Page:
Air pollution is costing more than $160 billion (€143 billion) a year in lost productivity, according to new data released by the World Bank. The data also show that air pollution has its greatest impact in poorer countries.
The World Bank publishes its Little Green Data Book every year, charting the exposure to harmful pollutants in more than 200 countries. The analysis techniques used for this year’s edition have moved up a level in accuracy by separating micro-particles (PM2.5) from standard particulate matter (PM10), as PM2.5 penetrate deep into the human respiratory system and can cause severe illness.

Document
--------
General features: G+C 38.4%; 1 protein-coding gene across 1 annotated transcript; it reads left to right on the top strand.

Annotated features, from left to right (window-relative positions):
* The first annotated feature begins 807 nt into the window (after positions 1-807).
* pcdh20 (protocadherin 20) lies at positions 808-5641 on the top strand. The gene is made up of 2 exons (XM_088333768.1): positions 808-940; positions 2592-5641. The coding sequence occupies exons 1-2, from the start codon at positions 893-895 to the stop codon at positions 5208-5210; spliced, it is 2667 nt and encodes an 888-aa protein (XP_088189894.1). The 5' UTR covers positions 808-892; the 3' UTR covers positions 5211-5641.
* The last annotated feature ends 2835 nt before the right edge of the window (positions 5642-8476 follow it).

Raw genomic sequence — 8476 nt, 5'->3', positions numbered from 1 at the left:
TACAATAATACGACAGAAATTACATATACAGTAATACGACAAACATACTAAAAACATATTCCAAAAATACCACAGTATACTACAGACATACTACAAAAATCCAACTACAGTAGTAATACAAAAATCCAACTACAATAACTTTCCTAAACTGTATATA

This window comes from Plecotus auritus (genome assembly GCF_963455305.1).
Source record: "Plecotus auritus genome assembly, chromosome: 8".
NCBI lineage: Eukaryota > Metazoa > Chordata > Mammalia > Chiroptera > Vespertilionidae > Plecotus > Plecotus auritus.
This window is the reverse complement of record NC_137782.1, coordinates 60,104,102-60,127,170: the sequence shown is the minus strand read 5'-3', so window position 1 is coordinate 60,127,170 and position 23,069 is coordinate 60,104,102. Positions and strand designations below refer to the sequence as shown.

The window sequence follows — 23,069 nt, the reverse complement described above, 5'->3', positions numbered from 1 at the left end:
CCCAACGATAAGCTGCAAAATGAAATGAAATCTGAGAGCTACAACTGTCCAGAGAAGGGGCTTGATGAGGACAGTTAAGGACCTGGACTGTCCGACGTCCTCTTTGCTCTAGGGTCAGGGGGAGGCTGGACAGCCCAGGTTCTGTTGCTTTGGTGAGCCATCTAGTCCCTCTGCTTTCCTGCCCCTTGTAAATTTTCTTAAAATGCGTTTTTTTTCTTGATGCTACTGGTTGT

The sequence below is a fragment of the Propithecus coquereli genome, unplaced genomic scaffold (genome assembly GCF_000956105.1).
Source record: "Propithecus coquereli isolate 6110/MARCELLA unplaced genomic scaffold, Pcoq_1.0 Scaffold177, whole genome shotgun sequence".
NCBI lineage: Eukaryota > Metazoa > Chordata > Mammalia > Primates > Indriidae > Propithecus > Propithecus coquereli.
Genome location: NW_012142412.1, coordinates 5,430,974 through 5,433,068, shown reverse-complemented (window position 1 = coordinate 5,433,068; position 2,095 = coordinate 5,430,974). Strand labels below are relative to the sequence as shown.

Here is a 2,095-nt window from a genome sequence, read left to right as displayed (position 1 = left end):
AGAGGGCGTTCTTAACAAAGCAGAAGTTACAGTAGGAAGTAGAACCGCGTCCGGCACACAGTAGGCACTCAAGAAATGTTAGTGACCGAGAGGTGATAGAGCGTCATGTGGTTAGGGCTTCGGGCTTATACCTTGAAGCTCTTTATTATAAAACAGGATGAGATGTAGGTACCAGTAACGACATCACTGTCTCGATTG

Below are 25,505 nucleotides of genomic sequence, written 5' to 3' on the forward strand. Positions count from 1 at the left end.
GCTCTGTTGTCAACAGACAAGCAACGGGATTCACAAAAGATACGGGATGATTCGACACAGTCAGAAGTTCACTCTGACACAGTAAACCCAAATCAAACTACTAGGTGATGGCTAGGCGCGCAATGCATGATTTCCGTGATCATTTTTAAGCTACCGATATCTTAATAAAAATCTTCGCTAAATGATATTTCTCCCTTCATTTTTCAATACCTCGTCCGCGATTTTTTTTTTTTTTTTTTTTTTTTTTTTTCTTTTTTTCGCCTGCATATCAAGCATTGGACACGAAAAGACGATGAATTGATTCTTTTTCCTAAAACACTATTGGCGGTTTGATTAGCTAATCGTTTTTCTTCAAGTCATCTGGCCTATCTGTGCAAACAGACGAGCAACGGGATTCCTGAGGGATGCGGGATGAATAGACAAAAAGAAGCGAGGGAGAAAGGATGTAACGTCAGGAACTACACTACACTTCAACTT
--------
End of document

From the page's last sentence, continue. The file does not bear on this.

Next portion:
Transport is one of the principal causes of air pollution, notably through diesel emissions. T&E has criticised the European Commission for failing to set emissions limits for construction equipment that are equivalent to existing limits on trucks. It has also highlighted that modern diesel cars are emitting up to 22 times more nitrogen oxides when driven on the road than the allowed limits in obsolete tests. Nitrogen dioxide causes a range of short-term health effects, like asthma, and longer-term effects including lung cancer. T&E also highlighted that modern gasoline direct injection engines emit more particle numbers than diesels.